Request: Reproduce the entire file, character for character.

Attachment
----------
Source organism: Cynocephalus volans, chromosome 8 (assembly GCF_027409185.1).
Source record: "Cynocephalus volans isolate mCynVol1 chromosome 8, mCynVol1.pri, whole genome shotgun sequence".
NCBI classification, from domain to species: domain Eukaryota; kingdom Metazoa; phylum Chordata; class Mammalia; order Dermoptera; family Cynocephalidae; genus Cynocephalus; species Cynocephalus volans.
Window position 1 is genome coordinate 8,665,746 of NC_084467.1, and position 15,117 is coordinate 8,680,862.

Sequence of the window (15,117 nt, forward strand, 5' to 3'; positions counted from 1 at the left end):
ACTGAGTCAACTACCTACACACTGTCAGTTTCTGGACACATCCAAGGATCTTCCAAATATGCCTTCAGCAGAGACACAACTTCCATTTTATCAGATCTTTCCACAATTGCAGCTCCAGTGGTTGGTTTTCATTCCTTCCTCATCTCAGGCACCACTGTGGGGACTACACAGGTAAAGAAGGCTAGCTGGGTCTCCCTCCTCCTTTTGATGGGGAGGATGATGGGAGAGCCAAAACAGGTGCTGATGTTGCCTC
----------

Source organism: Cynocephalus volans, chromosome 8 (assembly GCF_027409185.1).
Source record: "Cynocephalus volans isolate mCynVol1 chromosome 8, mCynVol1.pri, whole genome shotgun sequence".
NCBI classification, from domain to species: domain Eukaryota; kingdom Metazoa; phylum Chordata; class Mammalia; order Dermoptera; family Cynocephalidae; genus Cynocephalus; species Cynocephalus volans.
Window position 1 is genome coordinate 8,665,746 of NC_084467.1, and position 15,117 is coordinate 8,680,862.

Sequence of the window (15,117 nt, forward strand, 5' to 3'; positions counted from 1 at the left end):
ACTGAGTCAACTACCTACACACTGTCAGTTTCTGGACACATCCAAGGATCTTCCAAATATGCCTTCAGCAGAGACACAACTTCCATTTTATCAGATCTTTCCACAATTGCAGCTCCAGTGGTTGGTTTTCATTCCTTCCTCATCTCAGGCACCACTGTGGGGACTACACAGGTAAAGAAGGCTAGCTGGGTCTCCCTCCTCCTTTTGATGGGGAGGATGATGGGAGAGCCAAAACAGGTGCTGATGTTGCCTC